ASTM D 1418 Designation: FEPM

ASTM D 2000, SAE J200 Type / Class: HK


• Aflas® (Asahi Glass)
• Dyneon BRF® (Dyneon)
• Viton VTR® (DuPont Dow Elastomers)



The FEPM designation was originally directed at copolymers of tetrafluoroethylene (TFE) and propylene (P) such as is shown in Figure 53. TFE/P provides a unique combination of chemical, heat, and electrical resistance. Chemically, TFE/P resists both acids and bases, as well as steam, amine-based corrosion inhibitors, hydraulic fluids, alcohol, and petroleum fluids. TFE/P is also resistant to ozone and weather. TFE/P typically retains its remarkable chemical resistance even in high temperatures (short exposures up to 450° F, 232° C), and tests have shown that electrical resistance actually improves with heat exposure. Nor do physical properties suffer; tensile strength typically approaches 2,500 psi.

The first TFE/P compound to be commercially marketed was Aflas® (a product of Asahi Glass). In a sense, Aflas defined the initial boundaries for base-resistant materials. Different grades of Aflas have different molecular weights. Most molded and extruded products are made from Aflas 150P, which has a molecular weight of about 130,000. In comparison, Aflas 100H has a molecular weight of 200,000 and is typically used where high pressures are to be sealed, such as in oil field applications. TFE/P compounds are also widely used in the chemical processing, automotive, and aerospace industries. As shown in Table 12, TFE/P compounds are not as good as standard FKM-A (e.g. Viton A) compounds in terms of hydrocarbon resistance, but TFE/P surpasses FKM-A in resistance to strong bases, amines, and polar solvents.

Though it was the first, Aflas is not the only base-resistant fluoroelastomer on the market. DuPont Dow also offers a wide range of excellent materials in this area. Despite being marketed under the same trade name (Viton) as their FKM “cousins,” these base-resistant types more closely resemble the FEPM formulations previously discussed. Viton VTR-7480 is a copolymer of tetrafluoroethylene and propylene. Its chemical and processing properties are analogous to those of Aflas 150P, making Viton VTR-7480 suitable for both molded and extruded goods. Viton VTR-7512 is also a TFE/P copolymer, in this case similar to Aflas 100H. With its higher molecular weight (relative to Viton VTR-7480), Viton VTR-7512 is more extrusion resistant and good in higher pressures.

The DuPont engineers continue to expand and refine their line of fluoroelastomers in response to the needs of industry. For example, automotive powertrain applications are making greater demands on seal compounds. Increasingly aggressive lubricants and higher temperatures are testing even the best materials.

In response, DuPont developed two new base-resistant Viton materials. These latest additions were unveiled at the Society of Automotive Engineers 2000 World Congress in Detroit. The first of these, Viton TBR-501C, is a terpolymer combining TFE/P with a low level of vinylidene fluoride (VF2). The “TBR” in the name refers to its “total base resistance.” It is completely resistant to highly basic lubricant additives. Viton TBR-501C also has excellent high temperature resistance and outstanding processibility.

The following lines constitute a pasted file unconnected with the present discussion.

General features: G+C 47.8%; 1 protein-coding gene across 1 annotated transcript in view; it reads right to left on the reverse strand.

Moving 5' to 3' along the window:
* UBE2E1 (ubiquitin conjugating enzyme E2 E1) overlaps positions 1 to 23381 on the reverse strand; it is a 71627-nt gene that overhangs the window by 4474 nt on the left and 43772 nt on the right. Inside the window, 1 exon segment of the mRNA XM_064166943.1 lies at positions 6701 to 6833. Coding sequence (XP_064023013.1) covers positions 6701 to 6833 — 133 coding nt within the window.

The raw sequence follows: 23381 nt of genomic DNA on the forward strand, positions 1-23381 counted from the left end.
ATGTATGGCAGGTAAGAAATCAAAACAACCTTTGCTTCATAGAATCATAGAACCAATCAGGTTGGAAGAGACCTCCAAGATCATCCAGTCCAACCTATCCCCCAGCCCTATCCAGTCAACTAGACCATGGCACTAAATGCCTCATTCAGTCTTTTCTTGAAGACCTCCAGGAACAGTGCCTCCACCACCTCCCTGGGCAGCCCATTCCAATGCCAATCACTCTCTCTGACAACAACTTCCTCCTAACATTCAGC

The other new addition, Viton IBR-401C, is a terpolymer combining TFE/P with a higher level of VF2 (roughly three times as much as is in Viton TBR-501C). The “IBR” refers to its “intermediate base resistance.” It is not as base-resistant as Viton TBR-501C, but it still offers a good balance of base and hydrocarbon resistance, as well as excellent processibility.

In both the IBR and the TBR types, presence of the VF2 does three things. First, it improves the materials’ low temperature properties. Second, it also improves the materials’ resistance to swelling in hydrocarbon oils, though this improvement comes at the expense of base resistance. That’s why Viton IBR-401C has less base resistance than Viton TBR-501C; the IBR material has a greater VF2 content. Third, the VF2 allows both these materials to be bisphenol cured rather than peroxide cured (the norm for TFE/P copolymers). Bisphenol curing makes for easier processing and lower scrap rates.

You may encounter instances in which none of the materials already discussed quite meet the needs of an application, especially if you require good low temperature properties in partnership with both base resistance and low swell in hydrocarbons. Viton specialty type GFLT may work, but you might also consider Viton ETP (also known as Viton Extreme). The “ETP” is short for ethylene, tetrafluoroethylene, and perfluoromethyl vinyl ether (PMVE). The Viton ETP formulations (such as ETP-500 and ETP-900) offer the most comprehensive fluids resistance (including resistance to strong bases, amines, and polar solvents) of all the Viton types. They also combine outstanding resistance to hydrocarbons (including fuels) and high temperature resistance (equal to standard FKM compounds) with good low temperature flexibility and good processibility. As you can see in Table 12, Viton ETP surpasses both standard FKM-A and TFE/P in resistance to hydrocarbons, strong bases, amines, and polar solvents.

Numerous acids & bases
Brake fluids
Petroleum fluids
Phosphate esters

Aromatic fuels

“TFE/P provides a unique combination of chemical, heat, and electrical resistance.”

Figure 53

Table 12